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Neophron's Senescence
 
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Sunday, May 6th, 2007

Time Event
4:00p
Re: Blaming the Victim; Firebombing of Hamburg
If you're really lucky, you have a friend like my friend Mark who sends me some of the most interesting e-mail articles. He is an architect and we go back to high school in Chicago. His latest link was to a review in Haaretz: http://www.haaretz.com/hasen/spages/855565.html

Blaming the victim

By Eli Shaltiel

"The Fire: The Bombing of Germany, 1940-1945" by Jorg Friedrich (translated from the German by Allison Brown), Columbia University Press, 532 pages, $34.95

"Inferno: The Fiery Destruction of Hamburg, 1943" by Keith Lowe, Simon & Schuster, 489 pages, $30

I wrote to him, after reading the review, and certainly under the influence of Emmanuel Todd and Geoffrey Gorer, who are reawakening my enjoyment of history and anthropology. My comments follow:

I enjoyed the book review.

That waging war involves consequences that are unintended has been demonstrated again and again, and Iraq is just the latest example. To make the act of killing acceptable to a human being, it is necessary to desensitize and depersonalize the victim and to rationalize the process. War on the cheap is a fiction. It is never on the “moral cheap.” Sometimes, kill or be killed, makes survival a motivation for killing one’s enemies, but the shades of gray and the blurred outlines make the decisions extremely difficult in the time frame, and very subject to the second guesses.

Bombing the Nazis, in the strategic bombing campaign, with the tools available (bomb sights) meant casualties amongst the civilian population, and this was known, and deemed acceptable. It was as much a war crime as torpedoing passenger ships by u-boats.

I believe that the bombing campaigns, at least initially, were aimed at appropriate military targets. Collateral damage, a word that didn’t seem to be applied at the time, was regretted but accepted. Terror bombing and deliberate creations of fire storms were areas of warfare that can be interpreted as “war crimes.” Strategic bombing, today, is certainly a war crime, if the targets involve risk of civilian damage, and they always do. The use of the atomic bomb was not defined as a war crime, but it was.

There is always a risk of judging the consequences of war from the victor’s perspective, as from the perspective of the defeated. War injures both, and war can’t be truly rationalized as a “good war.”
There are wars that have to be fought for the preservation of the nation, in the immediate threat, as when attacked, and there are wars, by design, crafted for reasons known best to the manipulators of opinion, in which the wars are fought for imagined wrongs, or imagined threats. It is a wonderful testament to a certain level of rationality that the Soviet Union and the United States never fought a direct war.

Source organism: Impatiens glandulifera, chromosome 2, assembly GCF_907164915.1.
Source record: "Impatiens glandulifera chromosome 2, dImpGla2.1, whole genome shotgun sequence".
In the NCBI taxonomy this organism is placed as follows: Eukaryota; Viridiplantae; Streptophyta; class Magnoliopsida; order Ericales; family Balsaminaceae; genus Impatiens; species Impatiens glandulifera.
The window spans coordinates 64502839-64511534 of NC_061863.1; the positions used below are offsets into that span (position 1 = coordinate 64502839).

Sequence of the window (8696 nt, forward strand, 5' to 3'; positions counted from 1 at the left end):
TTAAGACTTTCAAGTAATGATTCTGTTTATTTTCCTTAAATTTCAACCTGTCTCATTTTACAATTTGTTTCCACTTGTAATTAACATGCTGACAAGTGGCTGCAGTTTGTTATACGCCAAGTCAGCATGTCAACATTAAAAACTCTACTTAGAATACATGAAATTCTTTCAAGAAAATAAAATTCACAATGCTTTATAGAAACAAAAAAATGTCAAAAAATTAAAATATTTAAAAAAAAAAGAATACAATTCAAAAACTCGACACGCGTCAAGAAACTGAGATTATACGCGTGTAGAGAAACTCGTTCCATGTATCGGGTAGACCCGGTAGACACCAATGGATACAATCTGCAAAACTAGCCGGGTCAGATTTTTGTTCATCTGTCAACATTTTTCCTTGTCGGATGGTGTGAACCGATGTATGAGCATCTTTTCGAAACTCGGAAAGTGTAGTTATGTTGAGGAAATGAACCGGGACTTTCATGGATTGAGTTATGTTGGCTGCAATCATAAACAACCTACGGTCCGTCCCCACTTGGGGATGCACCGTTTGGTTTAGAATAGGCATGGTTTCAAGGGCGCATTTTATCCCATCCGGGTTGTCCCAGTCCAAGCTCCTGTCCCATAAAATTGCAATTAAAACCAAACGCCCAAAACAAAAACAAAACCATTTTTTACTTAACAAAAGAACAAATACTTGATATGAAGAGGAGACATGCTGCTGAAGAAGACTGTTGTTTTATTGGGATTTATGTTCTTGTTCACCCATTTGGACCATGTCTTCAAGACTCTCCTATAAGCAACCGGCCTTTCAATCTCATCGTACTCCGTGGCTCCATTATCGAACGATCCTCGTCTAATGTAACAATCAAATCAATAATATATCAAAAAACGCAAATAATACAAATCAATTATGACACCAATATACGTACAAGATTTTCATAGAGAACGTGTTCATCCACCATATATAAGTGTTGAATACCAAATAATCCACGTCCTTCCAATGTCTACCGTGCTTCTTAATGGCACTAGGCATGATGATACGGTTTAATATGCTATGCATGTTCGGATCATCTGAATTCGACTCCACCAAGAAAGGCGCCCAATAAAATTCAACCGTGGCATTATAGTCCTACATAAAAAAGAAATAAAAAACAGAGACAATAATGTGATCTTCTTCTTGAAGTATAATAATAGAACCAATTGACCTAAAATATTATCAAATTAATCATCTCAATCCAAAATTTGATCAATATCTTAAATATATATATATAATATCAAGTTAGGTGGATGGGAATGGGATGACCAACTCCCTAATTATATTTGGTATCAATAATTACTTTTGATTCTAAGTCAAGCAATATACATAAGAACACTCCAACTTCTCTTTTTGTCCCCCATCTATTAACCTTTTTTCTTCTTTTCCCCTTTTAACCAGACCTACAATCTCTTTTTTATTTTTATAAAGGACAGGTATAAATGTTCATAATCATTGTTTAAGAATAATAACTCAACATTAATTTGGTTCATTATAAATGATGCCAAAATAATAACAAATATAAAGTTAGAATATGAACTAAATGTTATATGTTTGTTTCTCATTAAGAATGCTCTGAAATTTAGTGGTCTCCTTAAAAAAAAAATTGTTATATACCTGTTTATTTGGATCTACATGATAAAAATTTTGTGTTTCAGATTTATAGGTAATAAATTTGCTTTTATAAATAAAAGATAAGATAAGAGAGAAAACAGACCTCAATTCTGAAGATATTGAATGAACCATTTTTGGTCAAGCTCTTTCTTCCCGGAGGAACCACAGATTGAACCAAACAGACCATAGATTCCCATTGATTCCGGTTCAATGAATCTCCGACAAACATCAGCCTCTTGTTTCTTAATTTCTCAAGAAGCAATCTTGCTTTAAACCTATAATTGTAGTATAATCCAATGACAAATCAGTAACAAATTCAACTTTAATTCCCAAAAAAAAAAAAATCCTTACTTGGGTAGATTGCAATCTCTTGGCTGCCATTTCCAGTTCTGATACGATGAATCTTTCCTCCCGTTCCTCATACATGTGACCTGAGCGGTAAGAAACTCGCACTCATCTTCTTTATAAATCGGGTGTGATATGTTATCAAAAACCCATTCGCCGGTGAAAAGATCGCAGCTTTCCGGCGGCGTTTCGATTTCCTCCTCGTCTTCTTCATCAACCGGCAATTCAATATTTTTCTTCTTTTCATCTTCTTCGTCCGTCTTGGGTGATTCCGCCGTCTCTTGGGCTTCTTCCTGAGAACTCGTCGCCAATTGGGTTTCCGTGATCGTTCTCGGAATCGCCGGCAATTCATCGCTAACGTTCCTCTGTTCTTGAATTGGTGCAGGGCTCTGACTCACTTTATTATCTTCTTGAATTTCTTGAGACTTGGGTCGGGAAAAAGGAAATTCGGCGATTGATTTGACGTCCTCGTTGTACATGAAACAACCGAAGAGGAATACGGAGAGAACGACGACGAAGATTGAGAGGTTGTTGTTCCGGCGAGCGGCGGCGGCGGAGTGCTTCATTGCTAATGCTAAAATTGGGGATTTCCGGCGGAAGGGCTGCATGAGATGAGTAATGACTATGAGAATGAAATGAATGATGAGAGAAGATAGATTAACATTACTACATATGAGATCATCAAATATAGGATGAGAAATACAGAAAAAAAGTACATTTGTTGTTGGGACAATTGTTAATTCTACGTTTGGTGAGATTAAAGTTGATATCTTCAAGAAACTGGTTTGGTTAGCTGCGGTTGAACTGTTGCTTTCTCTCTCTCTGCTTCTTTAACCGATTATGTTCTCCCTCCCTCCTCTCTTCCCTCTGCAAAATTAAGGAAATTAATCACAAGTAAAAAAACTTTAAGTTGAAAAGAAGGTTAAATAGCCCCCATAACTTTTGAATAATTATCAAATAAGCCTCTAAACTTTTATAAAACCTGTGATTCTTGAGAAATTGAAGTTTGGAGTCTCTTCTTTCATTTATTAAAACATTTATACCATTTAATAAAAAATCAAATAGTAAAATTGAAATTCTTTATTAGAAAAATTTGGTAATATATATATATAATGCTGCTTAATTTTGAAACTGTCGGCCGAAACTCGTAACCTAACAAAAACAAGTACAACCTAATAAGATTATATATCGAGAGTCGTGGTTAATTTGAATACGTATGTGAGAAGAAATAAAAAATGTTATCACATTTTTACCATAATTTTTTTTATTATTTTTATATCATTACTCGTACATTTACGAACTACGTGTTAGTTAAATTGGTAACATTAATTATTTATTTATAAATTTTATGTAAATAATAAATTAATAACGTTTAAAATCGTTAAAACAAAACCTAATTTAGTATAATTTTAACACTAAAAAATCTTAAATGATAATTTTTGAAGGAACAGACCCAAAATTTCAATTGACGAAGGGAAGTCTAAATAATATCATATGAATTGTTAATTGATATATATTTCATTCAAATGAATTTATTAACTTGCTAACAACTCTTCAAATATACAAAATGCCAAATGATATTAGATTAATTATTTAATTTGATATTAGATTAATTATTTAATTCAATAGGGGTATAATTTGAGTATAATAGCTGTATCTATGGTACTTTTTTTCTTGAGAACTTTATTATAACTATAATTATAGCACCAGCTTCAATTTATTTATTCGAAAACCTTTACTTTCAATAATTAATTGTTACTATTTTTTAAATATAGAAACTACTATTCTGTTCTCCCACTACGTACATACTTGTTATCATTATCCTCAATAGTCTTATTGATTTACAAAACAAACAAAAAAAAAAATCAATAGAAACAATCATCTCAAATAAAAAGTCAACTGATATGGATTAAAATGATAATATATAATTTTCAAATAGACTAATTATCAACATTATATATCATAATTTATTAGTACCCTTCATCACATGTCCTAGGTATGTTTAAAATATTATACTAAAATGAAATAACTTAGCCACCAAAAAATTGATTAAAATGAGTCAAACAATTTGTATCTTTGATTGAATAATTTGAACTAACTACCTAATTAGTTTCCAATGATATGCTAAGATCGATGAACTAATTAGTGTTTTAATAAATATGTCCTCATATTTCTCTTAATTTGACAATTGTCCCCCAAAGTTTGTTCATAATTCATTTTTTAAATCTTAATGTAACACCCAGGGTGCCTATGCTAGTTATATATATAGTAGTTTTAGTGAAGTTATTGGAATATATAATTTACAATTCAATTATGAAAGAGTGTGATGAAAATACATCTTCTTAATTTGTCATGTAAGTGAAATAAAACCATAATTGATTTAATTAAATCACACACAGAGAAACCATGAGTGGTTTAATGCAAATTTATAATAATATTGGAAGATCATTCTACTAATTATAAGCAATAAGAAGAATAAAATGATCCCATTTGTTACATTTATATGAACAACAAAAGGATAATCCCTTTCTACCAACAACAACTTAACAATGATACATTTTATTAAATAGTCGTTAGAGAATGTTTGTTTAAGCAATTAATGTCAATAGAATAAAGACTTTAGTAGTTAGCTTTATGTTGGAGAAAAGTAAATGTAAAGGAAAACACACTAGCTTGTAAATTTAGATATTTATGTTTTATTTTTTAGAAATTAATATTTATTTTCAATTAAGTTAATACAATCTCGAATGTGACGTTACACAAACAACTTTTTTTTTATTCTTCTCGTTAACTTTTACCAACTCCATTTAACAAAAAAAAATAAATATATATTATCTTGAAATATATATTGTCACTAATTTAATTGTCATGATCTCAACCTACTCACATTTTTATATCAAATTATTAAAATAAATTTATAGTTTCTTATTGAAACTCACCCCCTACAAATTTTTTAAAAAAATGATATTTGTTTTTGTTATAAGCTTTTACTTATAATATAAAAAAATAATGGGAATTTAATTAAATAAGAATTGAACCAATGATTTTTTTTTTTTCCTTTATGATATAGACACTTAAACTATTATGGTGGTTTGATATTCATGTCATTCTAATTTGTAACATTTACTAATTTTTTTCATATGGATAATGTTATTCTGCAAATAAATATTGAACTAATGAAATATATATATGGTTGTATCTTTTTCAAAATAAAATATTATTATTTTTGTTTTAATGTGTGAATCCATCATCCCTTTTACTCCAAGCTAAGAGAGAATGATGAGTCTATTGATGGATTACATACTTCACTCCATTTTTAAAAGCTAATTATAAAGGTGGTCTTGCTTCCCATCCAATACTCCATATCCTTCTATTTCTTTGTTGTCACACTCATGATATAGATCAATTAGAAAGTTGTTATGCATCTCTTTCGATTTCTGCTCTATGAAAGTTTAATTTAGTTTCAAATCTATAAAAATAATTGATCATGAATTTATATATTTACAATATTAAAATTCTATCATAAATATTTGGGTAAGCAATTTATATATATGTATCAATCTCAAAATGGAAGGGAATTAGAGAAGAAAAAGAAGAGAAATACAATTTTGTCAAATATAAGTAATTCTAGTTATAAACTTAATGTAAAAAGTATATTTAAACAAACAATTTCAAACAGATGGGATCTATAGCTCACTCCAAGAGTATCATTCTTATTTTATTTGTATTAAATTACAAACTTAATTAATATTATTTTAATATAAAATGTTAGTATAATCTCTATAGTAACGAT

4:35p
Planes of Fame, the Thunderbolt and Diversity
Yesterday, I drove myself to Chino for the topic above, initially planning to meet my son-in-law, Chris, and some grandchildren. Chris was ill, so I went alone, after squeezing in 3 dialysis unit rounds (9 patients.) Incidentally, if you love airplanes, in 2 weeks, Chino has its airshow: http://www.planesoffame.org/ Don't miss it! 3 P-38's in the air, above your head. Of course, a Spitfire.

I'd post pictures of the P-47 but last week, 2 computers went down, the most recent this morning, after I had downloaded my pictures. The P-47 was the early variety, modified to hold a second jump seat, and some lucky museum member got to take a ride. It reminded me of my very own Spitfire experience, and, at 71, much as I would like to, even in the more spacious '47, I don't have the dexterity to crawl in, let alone climb out. This was demonstrated, last year, when I sat in a Lotus Exige, and practically needed the fire department to extract me.
I do intend to post the pictures, or some pictures when the computers can be resuscitated.

Diversity, as a theme, was interesting to a largely male, and mostly white male at that, in that a Jamaican born helicopter pilot-entrepreneur-actor-comedian, Robin Petgrave, delivered the message. Spectacular! Uplifting! Inspirational! I couldn't believe the energy and the intention. I do believe that this is one of the most worthwhile activities that I have ever heard of, and, I intend to get involved. I will be joining the support group @ $50, and I will make myself available to anyone with an interest in finding out what doctors actually do, at least what this one does. This man makes sense in a way that others, however well meaning, only lend lip-service. Talk about charisma.... take 15 minutes, watch the link, and be inspired. http://www.tamuseum.org/

Current Mood: Inspired

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